Robb Robles 2017-12-22 01:48:43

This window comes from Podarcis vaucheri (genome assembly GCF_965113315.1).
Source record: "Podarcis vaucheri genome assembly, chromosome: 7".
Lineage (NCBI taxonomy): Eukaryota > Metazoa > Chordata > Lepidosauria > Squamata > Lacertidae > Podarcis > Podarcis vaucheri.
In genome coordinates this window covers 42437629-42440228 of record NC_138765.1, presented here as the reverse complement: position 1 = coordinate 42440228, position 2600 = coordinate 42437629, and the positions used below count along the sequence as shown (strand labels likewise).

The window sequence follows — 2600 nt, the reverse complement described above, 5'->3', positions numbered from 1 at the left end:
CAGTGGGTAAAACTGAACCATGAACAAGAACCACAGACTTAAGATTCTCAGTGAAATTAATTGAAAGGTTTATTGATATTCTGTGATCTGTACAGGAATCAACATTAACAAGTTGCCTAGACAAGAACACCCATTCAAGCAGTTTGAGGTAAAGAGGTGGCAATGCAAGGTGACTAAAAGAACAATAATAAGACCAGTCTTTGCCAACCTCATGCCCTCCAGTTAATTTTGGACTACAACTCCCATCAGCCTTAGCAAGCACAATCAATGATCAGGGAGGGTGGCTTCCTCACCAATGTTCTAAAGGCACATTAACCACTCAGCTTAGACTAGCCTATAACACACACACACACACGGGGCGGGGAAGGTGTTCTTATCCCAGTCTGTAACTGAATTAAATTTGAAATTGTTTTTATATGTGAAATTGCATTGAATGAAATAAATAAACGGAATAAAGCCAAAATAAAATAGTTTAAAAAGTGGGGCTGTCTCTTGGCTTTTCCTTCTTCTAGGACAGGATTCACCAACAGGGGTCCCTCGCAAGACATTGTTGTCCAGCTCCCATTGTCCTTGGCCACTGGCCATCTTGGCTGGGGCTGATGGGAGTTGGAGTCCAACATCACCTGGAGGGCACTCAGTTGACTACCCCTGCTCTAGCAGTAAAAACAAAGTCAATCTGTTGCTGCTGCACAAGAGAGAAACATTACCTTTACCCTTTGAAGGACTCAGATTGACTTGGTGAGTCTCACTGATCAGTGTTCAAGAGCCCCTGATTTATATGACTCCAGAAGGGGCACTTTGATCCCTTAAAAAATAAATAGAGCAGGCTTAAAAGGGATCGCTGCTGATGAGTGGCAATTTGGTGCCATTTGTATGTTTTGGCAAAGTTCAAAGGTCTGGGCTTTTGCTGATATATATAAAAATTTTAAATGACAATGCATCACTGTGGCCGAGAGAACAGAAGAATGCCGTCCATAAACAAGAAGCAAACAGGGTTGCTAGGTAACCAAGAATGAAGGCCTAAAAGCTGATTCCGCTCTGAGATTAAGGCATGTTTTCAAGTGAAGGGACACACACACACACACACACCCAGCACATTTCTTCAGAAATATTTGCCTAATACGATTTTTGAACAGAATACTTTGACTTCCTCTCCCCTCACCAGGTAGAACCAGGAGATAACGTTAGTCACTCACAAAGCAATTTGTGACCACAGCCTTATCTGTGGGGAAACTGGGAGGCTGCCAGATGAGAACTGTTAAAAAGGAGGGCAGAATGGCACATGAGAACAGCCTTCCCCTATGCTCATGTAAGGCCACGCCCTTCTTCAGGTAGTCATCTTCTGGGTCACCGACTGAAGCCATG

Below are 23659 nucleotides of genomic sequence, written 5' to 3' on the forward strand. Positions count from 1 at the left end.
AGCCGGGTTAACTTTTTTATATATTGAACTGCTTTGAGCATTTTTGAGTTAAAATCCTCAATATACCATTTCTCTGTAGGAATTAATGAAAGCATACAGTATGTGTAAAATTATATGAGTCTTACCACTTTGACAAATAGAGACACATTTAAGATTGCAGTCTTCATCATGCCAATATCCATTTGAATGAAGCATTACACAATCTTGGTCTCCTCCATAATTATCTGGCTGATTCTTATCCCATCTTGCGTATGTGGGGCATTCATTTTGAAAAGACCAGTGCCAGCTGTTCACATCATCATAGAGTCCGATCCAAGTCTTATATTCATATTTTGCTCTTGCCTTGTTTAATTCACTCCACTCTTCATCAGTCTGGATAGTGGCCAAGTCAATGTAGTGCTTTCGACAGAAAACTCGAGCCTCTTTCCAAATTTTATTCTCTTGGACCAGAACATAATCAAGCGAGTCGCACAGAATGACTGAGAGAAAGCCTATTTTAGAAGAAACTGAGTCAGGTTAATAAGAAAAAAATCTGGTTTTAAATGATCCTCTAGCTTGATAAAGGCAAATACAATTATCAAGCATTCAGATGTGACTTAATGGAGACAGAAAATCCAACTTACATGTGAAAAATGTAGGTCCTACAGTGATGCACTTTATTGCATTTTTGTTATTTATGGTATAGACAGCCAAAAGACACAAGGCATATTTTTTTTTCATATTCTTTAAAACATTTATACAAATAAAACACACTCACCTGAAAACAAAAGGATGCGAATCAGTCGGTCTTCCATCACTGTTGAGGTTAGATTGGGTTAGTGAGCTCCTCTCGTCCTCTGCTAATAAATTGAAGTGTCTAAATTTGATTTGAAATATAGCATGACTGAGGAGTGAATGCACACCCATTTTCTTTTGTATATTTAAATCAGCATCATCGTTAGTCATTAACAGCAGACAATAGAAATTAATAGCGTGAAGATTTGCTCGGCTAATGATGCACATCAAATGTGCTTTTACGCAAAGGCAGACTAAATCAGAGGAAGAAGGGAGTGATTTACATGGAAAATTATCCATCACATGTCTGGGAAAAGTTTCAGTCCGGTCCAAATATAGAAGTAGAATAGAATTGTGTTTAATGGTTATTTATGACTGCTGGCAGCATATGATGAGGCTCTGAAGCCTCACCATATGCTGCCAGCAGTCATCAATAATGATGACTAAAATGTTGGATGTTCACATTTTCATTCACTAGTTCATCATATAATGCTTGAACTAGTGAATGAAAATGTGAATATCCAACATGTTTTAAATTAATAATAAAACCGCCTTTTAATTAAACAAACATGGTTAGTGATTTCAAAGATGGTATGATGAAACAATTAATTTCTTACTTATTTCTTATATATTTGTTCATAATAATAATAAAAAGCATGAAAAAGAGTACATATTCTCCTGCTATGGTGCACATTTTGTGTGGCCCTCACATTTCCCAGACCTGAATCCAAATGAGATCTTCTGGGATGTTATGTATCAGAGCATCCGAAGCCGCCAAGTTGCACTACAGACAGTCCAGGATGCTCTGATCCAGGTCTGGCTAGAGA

LET’S TAKE A LOOK AT THE CAPABILITIES AND POTENTIAL APPLICATIONS OF VISION SENSORS. A wide range of single-purpose point sensors such as proximity sensors, lasers and photocells have long played a key role in virtually all factory automation systems by detecting the presence of parts or assemblies, performing measurements, and identifying colors. Machine vision systems, on the other hand, perform more complicated operations such as complete inspection of a part. The operations performed by machine vision may include multiple dimensions and presence or absence of various components or determining the position and orientation of a component for a subsequent operation. More recently, simpler, less expensive machine vision sensors have emerged to target operations that are currently performed by point sensors as well as many other operations at a price that is in the same ballpark. ROLE OF TRADITIONAL POINT SENSORS For many years, developers of automated systems have used traditional point sensors to detect the presence or absence of parts or assemblies for controlling machines and processes. For example, photoelectric sensors generate a beam of light that is typically aimed at a detector. At some point in the process, the part is expected to make an appearance at just the right position to interrupt the light circuit. The sensor provides a binary output depending on the presence or absence of light at the detector. Point sensors are still relevant in applications where the mere verification of the presence or absence of a part is all that is required. But the capabilities of photocells are limited; by limiting the inspection to a single point, photocells have no way of knowing if the part is the one that was expected, nor can they assess the quality of the part or whether the part has been correctly assembled. Many automated systems have more complicated inspection requirements, such as ensuring that parts are not just present but properly positioned and aligned with other parts or equipment, determining whether the correct part is present and in the proper orientation, etc. The traditional approach in these applications has been to install an array of photoelectric sensors, limit switches, proximity switches and other types of point sensors which combine to address more complicated issues. More recently, engineers have been switching over their complex inspections to machine vision systems that employ image-based algorithms to inspect whatever parts and assemblies at critical stages of manufacturing. One machine vision system can replace many point sensors in an area on the production line, potentially providing very large savings both in initial integration costs and in ongoing maintenance. EVOLUTION OF VISION SENSORS When machine vision systems were first introduced, their cost was high, and programming them was complex and required extensive expertise. Over the past decade, following the same trend as other computing and electronics products, the cost of machine vision systems has come down substantially, and they have become much simpler to configure for specific applications. More recently, the cost of machine vision has dropped to the level where a new product category called vision sensors has emerged. This category consists of relatively simple and inexpensive vision systems that are designed to replace conventional point sensors, while also providing significantly greater capabilities. As a general rule, vision sensors are designed for pass/ fail inspection operations where the objective is to determine whether or not the correct part is present, whether a specific dimension is within specified limits, and the number of parts that are present. Vision sensors offer the ability to perform these and many other inspections at a lower cost and with a much simpler setup than would be required with a conventional vision system. A typical vision sensor includes a complete image formation system with lenses and lighting. Some vision sensors allow the lens and light to be swapped out if necessary to meet the requirements of specific applications. Most vision sensors feature an intuitive pointand- click user interface for setting up the device. For example, inspections for the presence or absence of a part or feature can be accomplished simply by focusing the sensor on the object to be inspected and drawing a box around the feature of interest. Some vision sensors are also capable of more complex inspection operations such as measuring distances, angles, and circle diameters. VISION SENSOR CAPABILITIES Vision sensors can be triggered by a signal from a programmable logic controller that is controlling the automated system. Some vision sensors also provide part finding sensors that locate the position of the part in the image. Pattern matching tools available in today’s vision sensors utilize advanced geometric pattern matching technology to reliably and accurately locate parts despite visual variations such as part contrast, multiple parts, changes in lighting, degraded appearance, and partially obscured features. Pattern matching tools make it possible in some cases to reduce the need for mechanical part fixturing, which can provide significant cost savings. Typical vision sensors offer a wide range of inspection tools: • Edge and surface area detection tools find deviations in edge position, verify the correct assembly of components and find flaws in part appearance. • Circle tools scan for and return data about a circular edge in the specified region. • Brightness tools measure the average brightness of the specified region. • Pixel counting tools count the number of pixels within a specified region that fall above or below a specified grayscale threshold level. • Contrast tools determine the average grayscale of the bright pixels in a specified region minus the average grayscale of the dark pixels. • Distance tools measure the distance between two edges. Angle tools measure the inner angle between two lines. • Circle diameter tools return the diameter of a circle. • Pattern counting tools determine the number of times that a specific pattern appears in the image. • Edge counting tools count the number of edges in a specified pattern or region. TYPICAL VISION SENSOR APPLICATIONS Here are a few examples of how vision sensors are being used to replace point sensors and to deliver new inspection capabilities. Gaskets are used extensively in automobile production to insure a tight seal between irregular mating surfaces. Because automation is used throughout the automotive assembly line, inspecting for a proper hole punch on these gaskets is critical to avoid upstream process issues. In this case, a fixture jig and 13 individual photoelectric sensors would be required to inspect the part. Here, a single vision sensor is used to inspect all 13 through holes at once. An edge intersect tool is used to locate the part, which eliminates the need to fix the part precisely in front of the camera. When the part is properly located, 13 individual pixel count tools are used to detect the presence of a through hole. Any missing hole will cause the part to fail. In some applications, it is important that a dial be set to the right location to ensure proper installation or final product configuration. This is often difficult to accomplish with a traditional point sensor which is normally designed to check for the presence or absence of a component rather than subtle differences in its orientation. On the other hand, a vision sensor can easily inspect the dial on a thermostat to confirm that it is in the correct position—in this case set to the lowest temperature. Proper filling is critical in many manufacturing applications. Using vision sensors throughout the production line identifies rejects before secondary or final packaging, saving money by avoiding adding additional value to a bad product. Unlike traditional point sensors, vision sensors can perform multiple inspections on each image. In another example, a bottle passes in front of the sensor and both fill level and cap assembly are validated before the product is packaged. The bottle is located using a pattern tool to find the cap, the fill level is inspected using a pixel count tool, and cap assembly is inspected with an edge tool. In summary, the new generation of vision sensors combine the power of a vision system with the simplicity and affordability of a vision sensor to accomplish basic pass/ fail inspections with intuitive, point and click setup tools and offer an expanded range of location, pixel counting, bright, contrast and measurement tools. By combining powerful vision tools, simple setup and a modular design, vision sensors set new standards for value, ease of use and flexibility. Robb Robles is the principle product marketing manager, In-Sight vision systems, Cognex Corp. For more information, call 877-264-6391, email firstname.lastname@example.org, or visit www.cognex.com.